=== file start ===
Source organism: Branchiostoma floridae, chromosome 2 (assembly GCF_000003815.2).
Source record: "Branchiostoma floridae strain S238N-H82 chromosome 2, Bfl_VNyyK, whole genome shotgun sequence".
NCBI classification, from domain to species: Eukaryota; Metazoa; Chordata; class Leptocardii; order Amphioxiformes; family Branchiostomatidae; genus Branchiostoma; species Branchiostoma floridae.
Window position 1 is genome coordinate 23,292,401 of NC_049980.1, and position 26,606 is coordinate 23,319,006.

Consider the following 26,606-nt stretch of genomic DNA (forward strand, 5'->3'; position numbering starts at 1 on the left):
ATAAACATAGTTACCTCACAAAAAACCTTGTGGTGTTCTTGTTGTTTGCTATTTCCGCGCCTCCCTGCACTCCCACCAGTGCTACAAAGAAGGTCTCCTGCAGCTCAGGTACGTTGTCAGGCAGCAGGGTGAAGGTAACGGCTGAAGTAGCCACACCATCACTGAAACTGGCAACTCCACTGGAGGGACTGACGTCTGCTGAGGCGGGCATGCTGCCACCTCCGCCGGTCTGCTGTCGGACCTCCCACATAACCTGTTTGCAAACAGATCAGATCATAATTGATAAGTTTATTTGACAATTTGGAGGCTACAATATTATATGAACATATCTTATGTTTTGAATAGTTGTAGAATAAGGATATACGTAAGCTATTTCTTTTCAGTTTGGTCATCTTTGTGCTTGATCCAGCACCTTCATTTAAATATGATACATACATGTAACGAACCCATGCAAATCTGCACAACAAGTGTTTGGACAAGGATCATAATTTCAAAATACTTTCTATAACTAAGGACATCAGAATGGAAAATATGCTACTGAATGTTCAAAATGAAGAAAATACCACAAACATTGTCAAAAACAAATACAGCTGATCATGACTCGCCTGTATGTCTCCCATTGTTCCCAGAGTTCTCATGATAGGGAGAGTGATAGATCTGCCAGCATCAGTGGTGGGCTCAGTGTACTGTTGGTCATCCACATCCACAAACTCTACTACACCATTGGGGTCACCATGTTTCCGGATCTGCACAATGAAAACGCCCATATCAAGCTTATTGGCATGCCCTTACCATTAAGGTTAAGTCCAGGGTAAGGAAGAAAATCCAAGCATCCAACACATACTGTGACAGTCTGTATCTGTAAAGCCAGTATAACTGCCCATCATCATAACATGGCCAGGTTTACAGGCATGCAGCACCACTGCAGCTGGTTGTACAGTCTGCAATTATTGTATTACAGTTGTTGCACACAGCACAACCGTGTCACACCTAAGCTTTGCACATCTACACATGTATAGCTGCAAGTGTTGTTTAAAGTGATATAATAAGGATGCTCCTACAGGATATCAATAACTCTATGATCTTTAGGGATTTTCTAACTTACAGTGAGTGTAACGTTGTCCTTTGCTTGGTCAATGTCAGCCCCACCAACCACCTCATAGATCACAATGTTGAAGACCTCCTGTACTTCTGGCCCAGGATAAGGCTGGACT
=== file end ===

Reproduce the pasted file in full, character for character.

Source organism: Branchiostoma floridae, chromosome 2 (assembly GCF_000003815.2).
Source record: "Branchiostoma floridae strain S238N-H82 chromosome 2, Bfl_VNyyK, whole genome shotgun sequence".
NCBI classification, from domain to species: Eukaryota; Metazoa; Chordata; class Leptocardii; order Amphioxiformes; family Branchiostomatidae; genus Branchiostoma; species Branchiostoma floridae.
Window position 1 is genome coordinate 23,292,401 of NC_049980.1, and position 26,606 is coordinate 23,319,006.

Consider the following 26,606-nt stretch of genomic DNA (forward strand, 5'->3'; position numbering starts at 1 on the left):
ATAAACATAGTTACCTCACAAAAAACCTTGTGGTGTTCTTGTTGTTTGCTATTTCCGCGCCTCCCTGCACTCCCACCAGTGCTACAAAGAAGGTCTCCTGCAGCTCAGGTACGTTGTCAGGCAGCAGGGTGAAGGTAACGGCTGAAGTAGCCACACCATCACTGAAACTGGCAACTCCACTGGAGGGACTGACGTCTGCTGAGGCGGGCATGCTGCCACCTCCGCCGGTCTGCTGTCGGACCTCCCACATAACCTGTTTGCAAACAGATCAGATCATAATTGATAAGTTTATTTGACAATTTGGAGGCTACAATATTATATGAACATATCTTATGTTTTGAATAGTTGTAGAATAAGGATATACGTAAGCTATTTCTTTTCAGTTTGGTCATCTTTGTGCTTGATCCAGCACCTTCATTTAAATATGATACATACATGTAACGAACCCATGCAAATCTGCACAACAAGTGTTTGGACAAGGATCATAATTTCAAAATACTTTCTATAACTAAGGACATCAGAATGGAAAATATGCTACTGAATGTTCAAAATGAAGAAAATACCACAAACATTGTCAAAAACAAATACAGCTGATCATGACTCGCCTGTATGTCTCCCATTGTTCCCAGAGTTCTCATGATAGGGAGAGTGATAGATCTGCCAGCATCAGTGGTGGGCTCAGTGTACTGTTGGTCATCCACATCCACAAACTCTACTACACCATTGGGGTCACCATGTTTCCGGATCTGCACAATGAAAACGCCCATATCAAGCTTATTGGCATGCCCTTACCATTAAGGTTAAGTCCAGGGTAAGGAAGAAAATCCAAGCATCCAACACATACTGTGACAGTCTGTATCTGTAAAGCCAGTATAACTGCCCATCATCATAACATGGCCAGGTTTACAGGCATGCAGCACCACTGCAGCTGGTTGTACAGTCTGCAATTATTGTATTACAGTTGTTGCACACAGCACAACCGTGTCACACCTAAGCTTTGCACATCTACACATGTATAGCTGCAAGTGTTGTTTAAAGTGATATAATAAGGATGCTCCTACAGGATATCAATAACTCTATGATCTTTAGGGATTTTCTAACTTACAGTGAGTGTAACGTTGTCCTTTGCTTGGTCAATGTCAGCCCCACCAACCACCTCATAGATCACAATGTTGAAGACCTCCTGTACTTCTGGCCCAGGATAAGGCTGGACT